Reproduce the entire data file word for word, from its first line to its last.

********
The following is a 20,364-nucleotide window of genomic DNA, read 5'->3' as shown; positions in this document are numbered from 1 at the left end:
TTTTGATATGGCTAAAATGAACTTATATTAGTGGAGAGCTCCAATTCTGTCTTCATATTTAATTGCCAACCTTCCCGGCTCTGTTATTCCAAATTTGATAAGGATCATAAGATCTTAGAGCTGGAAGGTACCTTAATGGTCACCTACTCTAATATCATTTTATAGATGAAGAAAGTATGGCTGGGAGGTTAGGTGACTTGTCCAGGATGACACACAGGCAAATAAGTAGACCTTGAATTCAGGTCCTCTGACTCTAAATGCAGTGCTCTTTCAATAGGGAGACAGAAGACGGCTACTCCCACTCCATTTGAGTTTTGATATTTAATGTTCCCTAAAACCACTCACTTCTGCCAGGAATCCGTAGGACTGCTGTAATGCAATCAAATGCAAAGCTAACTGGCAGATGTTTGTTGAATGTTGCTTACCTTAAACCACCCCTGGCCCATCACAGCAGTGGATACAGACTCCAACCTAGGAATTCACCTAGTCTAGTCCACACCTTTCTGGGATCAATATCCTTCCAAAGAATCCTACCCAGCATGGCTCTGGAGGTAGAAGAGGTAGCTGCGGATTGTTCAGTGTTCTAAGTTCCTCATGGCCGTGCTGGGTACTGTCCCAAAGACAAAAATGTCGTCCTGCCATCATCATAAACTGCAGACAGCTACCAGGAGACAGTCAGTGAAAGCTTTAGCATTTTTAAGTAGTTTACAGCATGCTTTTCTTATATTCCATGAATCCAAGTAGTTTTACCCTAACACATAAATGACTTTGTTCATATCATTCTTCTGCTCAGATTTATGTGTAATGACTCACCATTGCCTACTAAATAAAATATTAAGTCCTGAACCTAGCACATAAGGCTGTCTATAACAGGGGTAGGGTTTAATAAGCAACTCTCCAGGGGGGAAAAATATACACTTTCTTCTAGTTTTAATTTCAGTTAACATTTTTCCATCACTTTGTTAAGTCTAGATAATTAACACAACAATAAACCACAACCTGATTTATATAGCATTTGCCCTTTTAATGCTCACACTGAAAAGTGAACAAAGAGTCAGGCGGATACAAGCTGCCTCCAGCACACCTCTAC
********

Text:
The following is a 20,364-nucleotide window of genomic DNA, read 5'->3' as shown; positions in this document are numbered from 1 at the left end:
TTTTGATATGGCTAAAATGAACTTATATTAGTGGAGAGCTCCAATTCTGTCTTCATATTTAATTGCCAACCTTCCCGGCTCTGTTATTCCAAATTTGATAAGGATCATAAGATCTTAGAGCTGGAAGGTACCTTAATGGTCACCTACTCTAATATCATTTTATAGATGAAGAAAGTATGGCTGGGAGGTTAGGTGACTTGTCCAGGATGACACACAGGCAAATAAGTAGACCTTGAATTCAGGTCCTCTGACTCTAAATGCAGTGCTCTTTCAATAGGGAGACAGAAGACGGCTACTCCCACTCCATTTGAGTTTTGATATTTAATGTTCCCTAAAACCACTCACTTCTGCCAGGAATCCGTAGGACTGCTGTAATGCAATCAAATGCAAAGCTAACTGGCAGATGTTTGTTGAATGTTGCTTACCTTAAACCACCCCTGGCCCATCACAGCAGTGGATACAGACTCCAACCTAGGAATTCACCTAGTCTAGTCCACACCTTTCTGGGATCAATATCCTTCCAAAGAATCCTACCCAGCATGGCTCTGGAGGTAGAAGAGGTAGCTGCGGATTGTTCAGTGTTCTAAGTTCCTCATGGCCGTGCTGGGTACTGTCCCAAAGACAAAAATGTCGTCCTGCCATCATCATAAACTGCAGACAGCTACCAGGAGACAGTCAGTGAAAGCTTTAGCATTTTTAAGTAGTTTACAGCATGCTTTTCTTATATTCCATGAATCCAAGTAGTTTTACCCTAACACATAAATGACTTTGTTCATATCATTCTTCTGCTCAGATTTATGTGTAATGACTCACCATTGCCTACTAAATAAAATATTAAGTCCTGAACCTAGCACATAAGGCTGTCTATAACAGGGGTAGGGTTTAATAAGCAACTCTCCAGGGGGGAAAAATATACACTTTCTTCTAGTTTTAATTTCAGTTAACATTTTTCCATCACTTTGTTAAGTCTAGATAATTAACACAACAATAAACCACAACCTGATTTATATAGCATTTGCCCTTTTAATGCTCACACTGAAAAGTGAACAAAGAGTCAGGCGGATACAAGCTGCCTCCAGCACACCTCTAC